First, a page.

Armenian President Robert Kocharian seems to have returned almost empty-handed from his September 26-28 official visit to Russia. As Kocharian admitted upon returning to Yerevan, Armenian-Russian “economic relations lag significantly behind political relations.” That observation, while accurate, stops short of acknowledging that the “political relations” are themselves overshadowed by the military ones, as this visit confirmed (see below).
Kocharian’s primary aim in Moscow was to conclude a number of economic agreements. He failed to bring home a contract which would have allowed Armenia’s diamond-polishing industry–currently the number one source of foreign currency for Armenia–to process Russian raw diamonds at preferential import prices and tax rates. A draft agreement has been awaiting Russian approval for the last two years and will probably await a few more.
The sides discussed the repayment of a US$113 million Armenian state debt to Russia and agreed in principle that some Armenian state assets would be turned into Russian-Armenian joint enterprises as a method of debt reimbursement. The unfinished Hrazdan thermal power plant, Armenia’s largest, was identified as a likely candidate for a handover, on the grounds that the project was geared to the Soviet technology of the 1980s.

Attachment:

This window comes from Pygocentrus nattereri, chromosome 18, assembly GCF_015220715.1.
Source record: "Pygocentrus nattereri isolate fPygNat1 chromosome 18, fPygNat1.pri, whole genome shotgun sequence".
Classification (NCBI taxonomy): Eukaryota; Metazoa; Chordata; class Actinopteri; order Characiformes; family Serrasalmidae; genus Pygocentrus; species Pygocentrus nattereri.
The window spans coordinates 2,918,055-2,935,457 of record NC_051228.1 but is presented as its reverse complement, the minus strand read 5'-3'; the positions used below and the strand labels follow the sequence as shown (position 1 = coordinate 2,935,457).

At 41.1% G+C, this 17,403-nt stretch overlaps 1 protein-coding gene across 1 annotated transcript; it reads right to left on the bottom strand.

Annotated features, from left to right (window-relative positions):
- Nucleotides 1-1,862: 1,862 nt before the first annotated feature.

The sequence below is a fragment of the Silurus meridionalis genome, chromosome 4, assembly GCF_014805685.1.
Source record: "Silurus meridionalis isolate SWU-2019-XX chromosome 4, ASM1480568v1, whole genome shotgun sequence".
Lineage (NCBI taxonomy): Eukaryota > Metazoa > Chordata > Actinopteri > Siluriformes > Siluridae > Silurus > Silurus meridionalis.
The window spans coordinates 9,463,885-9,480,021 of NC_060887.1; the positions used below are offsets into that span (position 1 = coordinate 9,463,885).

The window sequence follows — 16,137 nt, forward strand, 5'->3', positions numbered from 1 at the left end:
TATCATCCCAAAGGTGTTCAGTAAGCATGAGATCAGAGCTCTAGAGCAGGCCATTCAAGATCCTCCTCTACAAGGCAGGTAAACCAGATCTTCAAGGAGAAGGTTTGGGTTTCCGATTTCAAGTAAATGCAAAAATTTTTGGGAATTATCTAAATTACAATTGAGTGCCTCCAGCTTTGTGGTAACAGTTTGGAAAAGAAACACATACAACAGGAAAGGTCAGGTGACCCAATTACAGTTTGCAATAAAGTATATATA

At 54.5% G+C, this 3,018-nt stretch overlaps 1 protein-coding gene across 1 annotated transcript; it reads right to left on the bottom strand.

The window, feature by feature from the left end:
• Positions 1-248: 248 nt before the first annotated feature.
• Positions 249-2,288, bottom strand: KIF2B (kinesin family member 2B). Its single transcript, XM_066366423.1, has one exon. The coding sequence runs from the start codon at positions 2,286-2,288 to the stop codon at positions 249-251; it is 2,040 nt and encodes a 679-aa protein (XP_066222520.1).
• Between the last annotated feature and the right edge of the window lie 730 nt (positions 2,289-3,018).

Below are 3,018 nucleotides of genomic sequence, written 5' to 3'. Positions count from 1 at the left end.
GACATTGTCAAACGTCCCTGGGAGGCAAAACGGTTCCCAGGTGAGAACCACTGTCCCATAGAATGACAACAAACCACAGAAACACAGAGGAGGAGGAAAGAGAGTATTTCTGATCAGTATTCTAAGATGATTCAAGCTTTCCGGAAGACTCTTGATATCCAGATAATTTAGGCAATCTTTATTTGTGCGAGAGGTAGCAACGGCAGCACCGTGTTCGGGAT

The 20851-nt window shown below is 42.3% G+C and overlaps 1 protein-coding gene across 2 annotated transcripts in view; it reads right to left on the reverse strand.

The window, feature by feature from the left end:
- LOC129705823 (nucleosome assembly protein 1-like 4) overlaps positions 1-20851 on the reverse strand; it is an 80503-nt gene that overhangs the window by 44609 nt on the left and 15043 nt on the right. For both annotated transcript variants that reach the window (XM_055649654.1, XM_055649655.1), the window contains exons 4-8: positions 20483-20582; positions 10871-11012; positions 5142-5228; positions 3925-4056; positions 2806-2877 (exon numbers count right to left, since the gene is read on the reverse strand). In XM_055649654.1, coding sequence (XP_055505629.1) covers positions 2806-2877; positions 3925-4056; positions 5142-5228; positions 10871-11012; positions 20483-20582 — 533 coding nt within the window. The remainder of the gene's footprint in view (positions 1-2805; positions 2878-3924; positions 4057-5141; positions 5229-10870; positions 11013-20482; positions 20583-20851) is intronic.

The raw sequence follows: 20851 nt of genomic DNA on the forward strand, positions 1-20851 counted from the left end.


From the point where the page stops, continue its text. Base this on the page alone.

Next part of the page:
The Armenians did not manage to get Russian agreement on a list of exemptions from the Russian practice of levying value-added taxes in accordance with the goods’ origin, rather than their destination. This problem burdens the trade of virtually all CIS countries with Russia. Loyal ally Armenia is not receiving any special treatment in this regard.
The defense ministers, Igor Sergeev and Serge Sarkisian, signed three agreements on military cooperation. One concerns advance planning of joint military exercises by Russian and Armenian troops in Armenia. The second, the use of land tracts by Russian military bases and garrisons in Armenia. The third, overflights of Armenian airspace by Russian military aviation and of Russian airspace by Armenian military aviation. The second part of this equation would seem to be essentially symbolic. As regards Russian aviation, it would have to cross Georgian airspace en route on its way to Armenia. This situation has more than once led to violations of Georgia’s airspace (Noyan-Tapan, Snark, Haiastani Hanrapetutiun, Azg, Itar-Tass, September 26-29; see the Monitor, July 1).
CRACKDOWN ON “TERRORIST” GROUPS.